Combating Homelessness, Creating Opportunities, Promoting Change

Screening of Cathy Come Home Raises Much Needed Funds

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10Nov

cheque-presentation_cathy-come-home_w300A screening at the Duke of Yorks cinema of the historically important film ‘Cathy Come Home’ raised £525 for BHT’s Brighton Advice Centre.

Half of the ticket sales have been passed on to BHT to support the work of its Advice Centre in Queen’s Road, and a collection on the door raised a further £137.

‘Cathy Come Home’ was first screened by the BBC on 16th November 1966 and directed by Ken Loach.

‘Cathy’ tells of the decline into homelessness of Cathy and her family when her husband has an accident at work. The film ends with social services removing Cathy’s children at a railway station, and Cathy, whose husband is no longer on the scene, left weeping uncontrollably as the credits role.

Brighton actor Ray Brooks played Cathy’s husband, Reg.

A cheque for £388 was presented by Tim Brown of Cinecity, the owners of the Duke of York’s and Dukes at Komedia to Jo Berry, Head of Fundraising, Marketing and PR at BHT and BHT Board member, Bill Randall.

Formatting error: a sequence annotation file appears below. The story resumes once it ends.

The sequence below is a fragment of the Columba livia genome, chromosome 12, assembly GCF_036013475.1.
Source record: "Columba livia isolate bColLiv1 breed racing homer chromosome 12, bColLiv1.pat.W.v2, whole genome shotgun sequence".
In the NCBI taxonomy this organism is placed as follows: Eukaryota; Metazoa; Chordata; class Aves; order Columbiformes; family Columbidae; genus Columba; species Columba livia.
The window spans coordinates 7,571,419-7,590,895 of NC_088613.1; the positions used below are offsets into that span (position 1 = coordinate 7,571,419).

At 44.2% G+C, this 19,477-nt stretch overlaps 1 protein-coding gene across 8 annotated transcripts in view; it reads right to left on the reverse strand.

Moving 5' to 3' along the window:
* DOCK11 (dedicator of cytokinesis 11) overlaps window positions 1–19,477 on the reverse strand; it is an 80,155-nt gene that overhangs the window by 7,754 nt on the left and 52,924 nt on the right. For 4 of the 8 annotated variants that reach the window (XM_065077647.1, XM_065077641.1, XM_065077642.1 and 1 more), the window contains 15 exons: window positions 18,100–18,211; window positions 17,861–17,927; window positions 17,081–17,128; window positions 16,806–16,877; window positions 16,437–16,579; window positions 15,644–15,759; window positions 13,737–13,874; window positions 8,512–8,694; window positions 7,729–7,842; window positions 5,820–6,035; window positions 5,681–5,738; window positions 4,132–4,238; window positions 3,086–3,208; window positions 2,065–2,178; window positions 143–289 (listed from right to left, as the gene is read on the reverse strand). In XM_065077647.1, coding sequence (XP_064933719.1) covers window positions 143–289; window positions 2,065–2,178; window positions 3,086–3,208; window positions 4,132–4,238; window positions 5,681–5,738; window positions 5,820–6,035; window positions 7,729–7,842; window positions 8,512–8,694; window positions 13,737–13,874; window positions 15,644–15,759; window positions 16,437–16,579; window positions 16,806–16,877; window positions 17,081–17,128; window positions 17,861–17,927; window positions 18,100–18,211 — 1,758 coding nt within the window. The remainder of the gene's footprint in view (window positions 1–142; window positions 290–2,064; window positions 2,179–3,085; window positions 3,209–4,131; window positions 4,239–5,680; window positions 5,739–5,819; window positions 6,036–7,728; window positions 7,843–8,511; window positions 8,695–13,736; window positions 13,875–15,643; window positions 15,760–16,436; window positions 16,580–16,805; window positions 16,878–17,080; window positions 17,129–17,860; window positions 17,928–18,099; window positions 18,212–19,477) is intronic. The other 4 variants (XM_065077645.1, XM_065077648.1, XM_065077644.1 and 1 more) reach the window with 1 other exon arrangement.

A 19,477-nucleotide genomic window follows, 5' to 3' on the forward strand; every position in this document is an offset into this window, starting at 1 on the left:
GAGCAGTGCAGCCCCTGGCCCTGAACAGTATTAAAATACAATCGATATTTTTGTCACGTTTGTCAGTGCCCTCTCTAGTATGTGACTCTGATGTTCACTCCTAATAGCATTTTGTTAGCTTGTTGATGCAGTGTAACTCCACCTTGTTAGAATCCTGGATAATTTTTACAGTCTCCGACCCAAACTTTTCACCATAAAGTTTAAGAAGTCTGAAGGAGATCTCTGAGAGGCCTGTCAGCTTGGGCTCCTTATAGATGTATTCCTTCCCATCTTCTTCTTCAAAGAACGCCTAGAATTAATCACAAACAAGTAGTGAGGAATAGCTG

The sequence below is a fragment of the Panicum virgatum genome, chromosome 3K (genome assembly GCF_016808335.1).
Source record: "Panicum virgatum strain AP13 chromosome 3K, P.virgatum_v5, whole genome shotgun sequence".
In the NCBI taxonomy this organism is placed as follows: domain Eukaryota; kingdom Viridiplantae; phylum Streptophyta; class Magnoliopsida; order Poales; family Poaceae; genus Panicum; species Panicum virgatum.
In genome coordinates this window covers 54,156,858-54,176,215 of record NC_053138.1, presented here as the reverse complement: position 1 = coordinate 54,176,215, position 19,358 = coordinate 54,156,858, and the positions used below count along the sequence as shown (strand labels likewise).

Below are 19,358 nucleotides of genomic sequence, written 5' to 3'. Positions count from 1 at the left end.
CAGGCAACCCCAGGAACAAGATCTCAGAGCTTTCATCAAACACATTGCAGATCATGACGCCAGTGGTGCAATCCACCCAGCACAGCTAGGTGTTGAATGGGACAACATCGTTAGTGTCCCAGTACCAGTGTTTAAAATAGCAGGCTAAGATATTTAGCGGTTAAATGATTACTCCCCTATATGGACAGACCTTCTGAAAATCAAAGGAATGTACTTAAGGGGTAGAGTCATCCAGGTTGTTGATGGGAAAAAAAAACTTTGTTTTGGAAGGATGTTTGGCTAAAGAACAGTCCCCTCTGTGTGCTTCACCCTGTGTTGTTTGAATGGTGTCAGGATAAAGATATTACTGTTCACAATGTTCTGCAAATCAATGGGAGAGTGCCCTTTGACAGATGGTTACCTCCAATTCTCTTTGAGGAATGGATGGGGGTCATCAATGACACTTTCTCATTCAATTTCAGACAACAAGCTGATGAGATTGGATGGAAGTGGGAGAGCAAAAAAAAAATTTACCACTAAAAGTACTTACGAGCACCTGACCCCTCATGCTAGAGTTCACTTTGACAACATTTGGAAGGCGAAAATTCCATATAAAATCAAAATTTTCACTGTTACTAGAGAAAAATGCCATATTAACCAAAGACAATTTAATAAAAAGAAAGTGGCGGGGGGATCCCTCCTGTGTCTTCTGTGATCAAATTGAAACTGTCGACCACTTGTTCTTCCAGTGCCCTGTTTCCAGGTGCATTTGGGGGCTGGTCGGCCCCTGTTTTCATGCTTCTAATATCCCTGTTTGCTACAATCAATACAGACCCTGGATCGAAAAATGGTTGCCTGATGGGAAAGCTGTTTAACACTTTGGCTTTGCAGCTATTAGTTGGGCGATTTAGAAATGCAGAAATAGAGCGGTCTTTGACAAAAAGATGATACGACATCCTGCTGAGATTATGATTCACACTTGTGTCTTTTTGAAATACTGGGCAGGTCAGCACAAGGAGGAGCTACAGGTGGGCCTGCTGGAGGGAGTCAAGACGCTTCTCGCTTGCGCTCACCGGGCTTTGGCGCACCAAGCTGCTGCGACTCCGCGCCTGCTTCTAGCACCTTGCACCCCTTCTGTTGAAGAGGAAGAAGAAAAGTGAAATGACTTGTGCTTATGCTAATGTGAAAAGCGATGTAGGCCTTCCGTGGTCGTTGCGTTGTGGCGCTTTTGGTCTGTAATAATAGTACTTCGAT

We and the Duke of York’s were delighted to work in partnership with Brighton Housing Trust to support the work of their advice centre in Brighton.

Each year the advice centre helps hundreds of household to avoid homelessness, so they do not find themselves in the same desperate situation as Cathy.

There is a crisis of homelessness in the UK, not least in a Brighton and Hove, and anything any one of us can do to prevent even one person ending up on the streets is so important.

Tim Brown from Cinecity

Brighton is a special place with many wonderful businesses doing great work to support the many hundreds of charities working in our communities, be they the Brighton and Hove Table Tennis Club, Allsorts, or Brighton Housing Trust, just three of the organisations I work with.

We at BHT are immensely grateful to Tim and all at Cinecity for screening of Cathy with half the ticket sales going to our Advice Centre.

The screening was a timely reminder of both how far we have come, yet how little has changed. Some things have got better, like the Homeless Person’s Act, and social services rarely taking children into care because of homelessness.

Rather they accommodate the family. But we have by no means begun to see the end of homelessness. In Brighton and Hove we have 24,000 people on the housing waiting list, 1,800 children living in temporary and emergency accommodation, and almost 150 rough sleepers.

This situation is replicated throughout the country, and it is a scandal that in this, one of the richest countries in the world, we cannot provide decent homes for all our citizens.

Bill Randall, BHT Board Member

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